GENERAL SANTOS CITY, Philippines – The mood at the Pacman Wild Card Gym has changed dramatically in the the month since Manny Pacquiao began training for his Nov. 24 bout against former WBA lightweight titleholder Brandon Rios.
The hangers-on – who have been as much a part of Pacquiao gym scenes as the punching bags in the past – have been weeded out, with only essential personnel and a few media outlets present.
The glass door leading to the boxing section – through which fans would sneak a peak at Pacquiao’s preparations – is now covered with a blue tarp, with the gym set to begin complete shutdown mode on Monday during the hours of Pacquiao’s training.
That hasn’t stopped crowds of 30 or so from standing across the street, hoping to catch a glimpse of Pacquiao through the third-story window.
The playful training that typified the early portion of Pacquiao’s camp has been replaced with deadly serious sparring and padwork. When head trainer Freddie Roach arrives in the Philippines on Thursday to finish up the final six week of Pacquiao’s training camp, he’ll be greeted by a fighter who has already laid the groundwork.
“I think Freddie will be pleasantly surprised at the conditioning and timing that Manny has this early,” said Pacquiao advisor Michael Koncz. “I think we’re well ahead of the game.”
Roach, who has led Pacquiao (54-5-2, 38 knockouts) to titles in seven of his record-setting eight divisions, will be bringing with him British junior middleweight Liam Vaughan (8-1, 2 KOs) to spar with Pacquiao.
Those who won’t be joining Roach on this trip are Chinese lightweight prospect Yang Lianhui and former Pacquiao strength and conditioning coach Justin Fortune. Koncz told RingTV.com that he felt Yang “had nothing to offer” Pacquiao as a sparring partner.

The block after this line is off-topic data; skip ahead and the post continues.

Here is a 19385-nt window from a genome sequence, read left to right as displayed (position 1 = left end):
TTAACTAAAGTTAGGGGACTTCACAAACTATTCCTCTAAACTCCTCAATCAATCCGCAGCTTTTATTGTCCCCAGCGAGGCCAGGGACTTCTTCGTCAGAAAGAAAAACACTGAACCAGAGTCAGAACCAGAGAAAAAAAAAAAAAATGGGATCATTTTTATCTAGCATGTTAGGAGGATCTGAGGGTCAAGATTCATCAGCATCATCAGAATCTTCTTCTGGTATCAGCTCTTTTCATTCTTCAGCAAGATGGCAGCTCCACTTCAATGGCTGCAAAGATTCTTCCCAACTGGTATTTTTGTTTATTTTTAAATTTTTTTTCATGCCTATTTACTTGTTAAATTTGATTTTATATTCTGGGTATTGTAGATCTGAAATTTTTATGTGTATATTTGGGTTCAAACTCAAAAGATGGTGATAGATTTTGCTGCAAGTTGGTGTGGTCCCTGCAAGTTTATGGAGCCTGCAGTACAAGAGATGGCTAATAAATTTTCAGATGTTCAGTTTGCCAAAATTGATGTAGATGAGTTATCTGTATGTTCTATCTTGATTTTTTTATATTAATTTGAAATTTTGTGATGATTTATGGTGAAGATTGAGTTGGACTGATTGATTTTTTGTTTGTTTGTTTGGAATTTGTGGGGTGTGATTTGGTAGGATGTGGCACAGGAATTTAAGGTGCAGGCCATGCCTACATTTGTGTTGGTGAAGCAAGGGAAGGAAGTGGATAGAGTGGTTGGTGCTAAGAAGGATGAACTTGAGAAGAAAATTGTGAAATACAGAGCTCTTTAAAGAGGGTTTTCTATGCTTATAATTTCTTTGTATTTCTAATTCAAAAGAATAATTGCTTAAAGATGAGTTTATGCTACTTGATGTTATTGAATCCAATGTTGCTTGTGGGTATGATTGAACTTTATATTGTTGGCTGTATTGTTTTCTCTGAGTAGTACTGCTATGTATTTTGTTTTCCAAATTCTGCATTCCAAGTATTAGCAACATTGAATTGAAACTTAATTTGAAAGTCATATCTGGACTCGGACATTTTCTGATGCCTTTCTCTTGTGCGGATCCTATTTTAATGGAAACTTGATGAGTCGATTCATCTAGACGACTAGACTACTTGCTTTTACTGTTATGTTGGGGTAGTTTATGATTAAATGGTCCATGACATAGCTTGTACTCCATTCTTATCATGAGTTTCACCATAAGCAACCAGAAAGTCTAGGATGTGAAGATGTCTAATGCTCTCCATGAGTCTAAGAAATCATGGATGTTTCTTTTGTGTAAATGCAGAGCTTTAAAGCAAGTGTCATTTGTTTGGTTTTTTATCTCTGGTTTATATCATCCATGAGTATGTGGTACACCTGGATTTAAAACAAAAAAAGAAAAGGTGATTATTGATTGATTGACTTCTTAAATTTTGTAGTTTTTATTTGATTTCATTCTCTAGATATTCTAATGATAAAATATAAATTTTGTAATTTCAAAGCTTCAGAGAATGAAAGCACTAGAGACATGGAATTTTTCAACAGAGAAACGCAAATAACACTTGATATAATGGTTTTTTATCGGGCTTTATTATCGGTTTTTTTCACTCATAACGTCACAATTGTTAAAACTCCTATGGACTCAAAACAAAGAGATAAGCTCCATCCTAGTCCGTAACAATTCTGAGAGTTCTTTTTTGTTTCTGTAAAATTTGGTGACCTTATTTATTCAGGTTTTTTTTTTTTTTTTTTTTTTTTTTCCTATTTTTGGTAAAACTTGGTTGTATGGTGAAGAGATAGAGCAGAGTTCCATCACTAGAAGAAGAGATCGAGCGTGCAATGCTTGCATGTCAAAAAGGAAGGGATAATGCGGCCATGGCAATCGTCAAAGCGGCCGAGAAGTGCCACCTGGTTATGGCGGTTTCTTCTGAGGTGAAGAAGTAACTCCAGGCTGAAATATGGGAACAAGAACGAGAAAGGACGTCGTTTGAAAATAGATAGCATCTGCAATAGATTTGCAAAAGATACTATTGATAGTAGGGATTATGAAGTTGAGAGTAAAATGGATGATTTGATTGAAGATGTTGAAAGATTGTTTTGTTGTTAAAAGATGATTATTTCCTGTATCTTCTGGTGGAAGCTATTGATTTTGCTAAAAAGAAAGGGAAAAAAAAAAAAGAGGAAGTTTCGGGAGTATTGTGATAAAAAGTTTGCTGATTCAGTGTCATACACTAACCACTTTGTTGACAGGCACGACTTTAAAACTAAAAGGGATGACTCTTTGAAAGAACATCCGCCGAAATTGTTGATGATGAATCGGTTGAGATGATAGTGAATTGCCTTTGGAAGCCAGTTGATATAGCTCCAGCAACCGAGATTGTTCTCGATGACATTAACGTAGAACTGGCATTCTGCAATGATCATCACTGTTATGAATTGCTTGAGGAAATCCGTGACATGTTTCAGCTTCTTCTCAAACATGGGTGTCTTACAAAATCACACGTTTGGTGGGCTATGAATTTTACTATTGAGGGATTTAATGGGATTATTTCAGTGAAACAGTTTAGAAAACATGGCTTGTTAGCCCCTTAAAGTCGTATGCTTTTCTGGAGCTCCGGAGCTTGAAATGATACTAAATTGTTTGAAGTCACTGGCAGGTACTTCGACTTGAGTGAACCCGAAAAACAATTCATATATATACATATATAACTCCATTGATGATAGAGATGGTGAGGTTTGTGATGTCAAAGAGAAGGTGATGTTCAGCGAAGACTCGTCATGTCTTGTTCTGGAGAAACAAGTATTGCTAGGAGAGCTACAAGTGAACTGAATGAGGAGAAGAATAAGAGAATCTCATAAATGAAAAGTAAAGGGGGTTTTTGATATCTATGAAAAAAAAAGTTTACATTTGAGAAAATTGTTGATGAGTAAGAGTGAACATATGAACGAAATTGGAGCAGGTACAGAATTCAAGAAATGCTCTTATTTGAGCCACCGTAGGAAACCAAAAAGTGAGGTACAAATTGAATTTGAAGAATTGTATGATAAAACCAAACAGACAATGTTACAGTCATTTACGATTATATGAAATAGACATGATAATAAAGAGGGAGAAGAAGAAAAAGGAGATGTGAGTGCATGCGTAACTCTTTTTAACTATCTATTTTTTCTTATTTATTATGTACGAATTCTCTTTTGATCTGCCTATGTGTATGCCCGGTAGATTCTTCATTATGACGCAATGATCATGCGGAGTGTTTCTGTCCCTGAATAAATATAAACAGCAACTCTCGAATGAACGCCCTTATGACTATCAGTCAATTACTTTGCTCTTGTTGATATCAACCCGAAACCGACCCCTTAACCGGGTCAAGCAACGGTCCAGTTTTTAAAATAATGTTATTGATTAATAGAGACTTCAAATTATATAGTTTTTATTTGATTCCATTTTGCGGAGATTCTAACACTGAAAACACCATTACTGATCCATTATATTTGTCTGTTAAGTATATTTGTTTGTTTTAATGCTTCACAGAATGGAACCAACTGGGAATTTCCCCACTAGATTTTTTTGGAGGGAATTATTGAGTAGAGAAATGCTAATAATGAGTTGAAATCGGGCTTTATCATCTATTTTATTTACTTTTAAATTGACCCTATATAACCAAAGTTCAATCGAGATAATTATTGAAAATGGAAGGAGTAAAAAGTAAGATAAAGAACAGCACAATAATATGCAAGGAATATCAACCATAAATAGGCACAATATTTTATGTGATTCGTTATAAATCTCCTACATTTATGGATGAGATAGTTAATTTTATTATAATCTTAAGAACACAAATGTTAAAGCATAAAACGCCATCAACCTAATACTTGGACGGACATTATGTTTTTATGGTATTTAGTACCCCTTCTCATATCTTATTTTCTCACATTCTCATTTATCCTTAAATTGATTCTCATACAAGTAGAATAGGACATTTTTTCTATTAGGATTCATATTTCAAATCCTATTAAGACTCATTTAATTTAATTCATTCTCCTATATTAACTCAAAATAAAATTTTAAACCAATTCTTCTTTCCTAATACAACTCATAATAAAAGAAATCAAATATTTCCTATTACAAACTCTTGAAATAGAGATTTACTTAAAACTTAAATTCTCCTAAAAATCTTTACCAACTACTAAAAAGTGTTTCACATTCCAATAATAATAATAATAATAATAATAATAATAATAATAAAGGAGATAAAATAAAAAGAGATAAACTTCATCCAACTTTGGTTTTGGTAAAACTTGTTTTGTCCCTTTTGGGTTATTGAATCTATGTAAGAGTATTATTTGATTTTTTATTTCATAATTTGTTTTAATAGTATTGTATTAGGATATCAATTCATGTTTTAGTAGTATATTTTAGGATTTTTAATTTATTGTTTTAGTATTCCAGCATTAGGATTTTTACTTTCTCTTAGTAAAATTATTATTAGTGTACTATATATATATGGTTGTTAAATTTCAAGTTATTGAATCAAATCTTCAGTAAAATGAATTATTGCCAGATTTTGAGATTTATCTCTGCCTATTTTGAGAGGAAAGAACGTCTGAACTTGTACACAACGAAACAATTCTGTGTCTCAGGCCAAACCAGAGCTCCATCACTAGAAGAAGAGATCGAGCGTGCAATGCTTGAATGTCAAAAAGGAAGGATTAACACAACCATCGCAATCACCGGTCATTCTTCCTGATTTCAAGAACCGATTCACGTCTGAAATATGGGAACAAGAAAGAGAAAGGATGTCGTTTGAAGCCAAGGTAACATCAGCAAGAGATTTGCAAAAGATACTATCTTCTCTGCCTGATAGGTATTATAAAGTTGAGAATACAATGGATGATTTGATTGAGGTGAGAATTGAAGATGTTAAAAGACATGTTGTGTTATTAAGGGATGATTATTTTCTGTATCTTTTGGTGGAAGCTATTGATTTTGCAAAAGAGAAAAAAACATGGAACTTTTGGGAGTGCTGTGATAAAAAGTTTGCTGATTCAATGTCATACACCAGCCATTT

Fortune was expected to re-join Team Pacquiao for the first time since 2007, but Koncz said that schedule conflicts have put that deal in jeopardy for the time being. Pacquiao’s promoter, Bob Arum, told veteran Filipino sportswriter Ronnie Nathanielsz that a visa issue was to blame for the Australian citizen’s cancelation.
“We contacted Justin on such short notice, and obviously he has a business to run and other things,” said Koncz. “He’s making his best efforts to arrange his schedules and if he can he’ll come. If he can’t, he won’t.”
Pacquiao had already sent home one partner, Marlon Alta, after stopping the ill-prepared middleweight in the second round of a session over the weekend, while unbeaten Ghanaian Fredrick Lawson had been roughed up for three rounds afterwards.
“On Saturday, Manny was absolutely in the zone,” said Mike Altamura, Lawson’s manager. “To me, there are only two guys in the sport who are untouchable when they’re in the zone, and that’s Manny Pacquiao and Floyd Mayweather.”
Replacement sparring partner Dan Nazareno Jr. (17-10, 13 KOs) of San Fernando, Philippines, was none too frightened by those reports, and looked forward eagerly to their first session on Tuesday afternoon.